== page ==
Coco Chanel’s life is fascinating; she transformed women’s fashion and mobility with her jersey fabrics and ease of movement with women’s wear. Coco Chanel transformed herself from a poor country girl into a career woman during a time and place when women were expected to either marry or enter a convent when they became adults. Chanel’s life path was anything from ordinary, and while she definitely had a difficult childhood, she changed women’s fashion to empower active women. Chanel’s influence in women’s fashion helped the corset go out of fashion and allowed women to move about more freely.
She was athletic: she loved to ride horses, she swam in the ocean at a time when women were looked down on for going into the ocean rather than simply watching men sunbathe, and she was a dancer.. Because of her interests in movement, Chanel borrowed clothing from the men she dated and adapted men’s clothing for women; she wore large men’s pocket coats and had them pulled in; she sewed ribbon and bows onto men’s sweaters, and she even had riding suits tailored for herself made in men’s fashion and refused to wear dresses or ride side saddle. She made wearing a suntan fashionable during a time when women were expected to have pale, white skin because she was not afraid to be athletic, to be seen as different, and to not look the way that all women were expected to look: lots of frou frou, uncomfortable clothing, and long hair.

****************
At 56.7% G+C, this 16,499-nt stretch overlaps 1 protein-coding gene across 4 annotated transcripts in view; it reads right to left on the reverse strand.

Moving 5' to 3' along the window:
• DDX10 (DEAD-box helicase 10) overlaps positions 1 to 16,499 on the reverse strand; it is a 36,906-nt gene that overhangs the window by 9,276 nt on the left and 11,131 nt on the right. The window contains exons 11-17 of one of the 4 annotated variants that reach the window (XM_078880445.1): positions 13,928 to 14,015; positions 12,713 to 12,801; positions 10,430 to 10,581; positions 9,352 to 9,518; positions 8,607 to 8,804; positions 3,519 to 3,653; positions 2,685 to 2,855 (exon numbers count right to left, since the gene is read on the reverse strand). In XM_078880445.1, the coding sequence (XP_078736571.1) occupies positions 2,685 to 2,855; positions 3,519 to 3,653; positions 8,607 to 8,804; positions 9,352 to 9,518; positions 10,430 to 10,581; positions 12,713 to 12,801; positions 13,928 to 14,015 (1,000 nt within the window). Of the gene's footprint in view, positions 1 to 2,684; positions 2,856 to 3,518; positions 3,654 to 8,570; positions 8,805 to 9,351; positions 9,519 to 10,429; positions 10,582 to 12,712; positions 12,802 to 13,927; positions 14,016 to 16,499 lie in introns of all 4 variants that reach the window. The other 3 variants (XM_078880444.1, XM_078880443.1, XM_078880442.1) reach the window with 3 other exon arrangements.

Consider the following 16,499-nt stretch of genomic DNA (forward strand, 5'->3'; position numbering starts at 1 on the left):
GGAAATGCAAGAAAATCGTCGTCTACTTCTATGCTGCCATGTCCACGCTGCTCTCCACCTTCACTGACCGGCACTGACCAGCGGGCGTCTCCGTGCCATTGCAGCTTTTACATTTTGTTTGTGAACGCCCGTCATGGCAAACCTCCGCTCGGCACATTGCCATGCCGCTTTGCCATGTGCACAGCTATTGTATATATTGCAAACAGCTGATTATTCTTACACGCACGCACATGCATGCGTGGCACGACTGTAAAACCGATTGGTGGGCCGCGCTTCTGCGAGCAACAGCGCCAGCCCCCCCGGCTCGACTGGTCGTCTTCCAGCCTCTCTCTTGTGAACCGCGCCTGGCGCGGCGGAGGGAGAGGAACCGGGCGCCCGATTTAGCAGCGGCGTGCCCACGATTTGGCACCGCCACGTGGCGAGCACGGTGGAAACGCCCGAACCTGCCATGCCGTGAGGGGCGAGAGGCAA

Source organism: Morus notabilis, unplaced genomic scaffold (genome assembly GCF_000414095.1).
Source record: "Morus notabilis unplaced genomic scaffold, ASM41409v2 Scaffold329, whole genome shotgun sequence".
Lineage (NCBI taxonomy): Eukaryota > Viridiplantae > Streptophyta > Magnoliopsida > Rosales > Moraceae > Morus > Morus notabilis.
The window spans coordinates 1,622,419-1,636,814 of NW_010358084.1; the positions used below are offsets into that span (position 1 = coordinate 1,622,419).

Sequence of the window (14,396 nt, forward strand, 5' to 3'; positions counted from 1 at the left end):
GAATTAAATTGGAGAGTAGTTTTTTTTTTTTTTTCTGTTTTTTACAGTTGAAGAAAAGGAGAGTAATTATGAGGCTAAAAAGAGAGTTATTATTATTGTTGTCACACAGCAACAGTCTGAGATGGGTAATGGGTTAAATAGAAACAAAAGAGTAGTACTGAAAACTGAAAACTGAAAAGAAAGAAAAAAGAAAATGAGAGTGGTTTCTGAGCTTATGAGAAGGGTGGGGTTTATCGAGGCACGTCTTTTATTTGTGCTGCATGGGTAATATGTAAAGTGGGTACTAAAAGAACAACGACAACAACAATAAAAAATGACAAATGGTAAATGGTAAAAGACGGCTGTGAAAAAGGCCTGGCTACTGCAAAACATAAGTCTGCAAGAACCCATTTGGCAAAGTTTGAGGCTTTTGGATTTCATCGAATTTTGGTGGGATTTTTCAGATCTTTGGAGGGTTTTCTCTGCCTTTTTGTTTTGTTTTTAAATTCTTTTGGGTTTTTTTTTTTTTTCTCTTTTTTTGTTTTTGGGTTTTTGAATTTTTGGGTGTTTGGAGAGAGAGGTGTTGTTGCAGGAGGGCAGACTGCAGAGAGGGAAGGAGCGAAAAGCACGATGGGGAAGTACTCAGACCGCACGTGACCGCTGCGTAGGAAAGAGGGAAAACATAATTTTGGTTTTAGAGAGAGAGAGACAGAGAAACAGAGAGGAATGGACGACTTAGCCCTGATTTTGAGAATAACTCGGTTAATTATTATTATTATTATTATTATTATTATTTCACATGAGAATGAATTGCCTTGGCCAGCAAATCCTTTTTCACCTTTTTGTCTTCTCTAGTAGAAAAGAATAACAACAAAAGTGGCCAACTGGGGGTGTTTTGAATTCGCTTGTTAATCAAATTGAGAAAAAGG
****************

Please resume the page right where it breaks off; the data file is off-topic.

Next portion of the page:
Chanel wore her hair short, dressed in comfortable clothing, and as we know, was a trend setter whose trends became classics. Chanel wore men’s equestrian pants, naval inspired blazers and striped shirts, and comfortable shoes. Coco Chanel is also the first to bring the classic breton striped shirt to classic women’s wear that it is today. Originally known as the mariener or matelot, the striped shirt was worn by the sailors of northern France. Coco Chanel’s adaptation of the Breton striped shirt to women’s fashion is explained: “Inspired by sailors, after a visit to the French coast, Coco Chanel introduced the design to the fashion world through her nautical collection in 1917. The Breton top became a symbol of haute-bourgeois loveliness during the pre-war Riviera years. The introduction of this garment from the traditional working class to female fashion, was a breakaway from the heavily corseted belle epoque fashion of the time. The introduction of more casual wear to women’s fashion was required at the time due to the increase in popularity of seaside destinations, like Saint Tropez. Coco Chanel designed the piece to be paired the shirt with long flared trousers. As the style adapted during the 1930s, the upper class would pair the top with a cravat, blazer and shorts.”
Over the decades, the striped shirt was adapted into the different fashions of the times. Marilyn Monroe wore the striped shirt, Audrey Hepburn sported stripes for Funny Face (1956) and “It” girl Edie Sedgewick wore stripes in Andy Warhol’s film Kitchen (1965). Nowadays the striped shirt is synonymous with chic Parisian wear and is versatile for so many looks.
The popularity of the breton striped shirt endures as does the legacy of Coco Chanel.